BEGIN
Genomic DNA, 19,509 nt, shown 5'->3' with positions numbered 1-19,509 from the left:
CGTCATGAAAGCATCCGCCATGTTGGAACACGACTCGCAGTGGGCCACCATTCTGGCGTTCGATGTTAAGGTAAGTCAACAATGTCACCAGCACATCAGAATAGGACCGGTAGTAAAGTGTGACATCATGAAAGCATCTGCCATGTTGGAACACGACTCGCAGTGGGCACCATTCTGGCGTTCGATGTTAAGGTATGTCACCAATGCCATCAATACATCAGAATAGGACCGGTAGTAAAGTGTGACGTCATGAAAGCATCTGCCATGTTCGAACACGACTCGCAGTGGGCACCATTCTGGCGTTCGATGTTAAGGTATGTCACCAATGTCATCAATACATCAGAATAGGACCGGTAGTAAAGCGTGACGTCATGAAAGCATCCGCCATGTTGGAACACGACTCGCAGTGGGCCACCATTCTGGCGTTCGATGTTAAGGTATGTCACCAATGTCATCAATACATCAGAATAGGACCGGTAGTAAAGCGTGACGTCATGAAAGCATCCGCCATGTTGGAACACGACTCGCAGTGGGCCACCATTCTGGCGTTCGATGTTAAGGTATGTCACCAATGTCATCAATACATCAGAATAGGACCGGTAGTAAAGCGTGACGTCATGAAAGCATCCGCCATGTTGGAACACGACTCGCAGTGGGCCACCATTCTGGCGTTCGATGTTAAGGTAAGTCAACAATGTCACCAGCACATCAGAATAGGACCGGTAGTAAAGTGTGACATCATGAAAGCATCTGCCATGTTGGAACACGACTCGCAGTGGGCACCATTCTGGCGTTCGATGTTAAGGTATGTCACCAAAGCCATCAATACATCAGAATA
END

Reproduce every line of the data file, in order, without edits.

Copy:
Genomic DNA, 19,509 nt, shown 5'->3' with positions numbered 1-19,509 from the left:
CGTCATGAAAGCATCCGCCATGTTGGAACACGACTCGCAGTGGGCCACCATTCTGGCGTTCGATGTTAAGGTAAGTCAACAATGTCACCAGCACATCAGAATAGGACCGGTAGTAAAGTGTGACATCATGAAAGCATCTGCCATGTTGGAACACGACTCGCAGTGGGCACCATTCTGGCGTTCGATGTTAAGGTATGTCACCAATGCCATCAATACATCAGAATAGGACCGGTAGTAAAGTGTGACGTCATGAAAGCATCTGCCATGTTCGAACACGACTCGCAGTGGGCACCATTCTGGCGTTCGATGTTAAGGTATGTCACCAATGTCATCAATACATCAGAATAGGACCGGTAGTAAAGCGTGACGTCATGAAAGCATCCGCCATGTTGGAACACGACTCGCAGTGGGCCACCATTCTGGCGTTCGATGTTAAGGTATGTCACCAATGTCATCAATACATCAGAATAGGACCGGTAGTAAAGCGTGACGTCATGAAAGCATCCGCCATGTTGGAACACGACTCGCAGTGGGCCACCATTCTGGCGTTCGATGTTAAGGTATGTCACCAATGTCATCAATACATCAGAATAGGACCGGTAGTAAAGCGTGACGTCATGAAAGCATCCGCCATGTTGGAACACGACTCGCAGTGGGCCACCATTCTGGCGTTCGATGTTAAGGTAAGTCAACAATGTCACCAGCACATCAGAATAGGACCGGTAGTAAAGTGTGACATCATGAAAGCATCTGCCATGTTGGAACACGACTCGCAGTGGGCACCATTCTGGCGTTCGATGTTAAGGTATGTCACCAAAGCCATCAATACATCAGAATA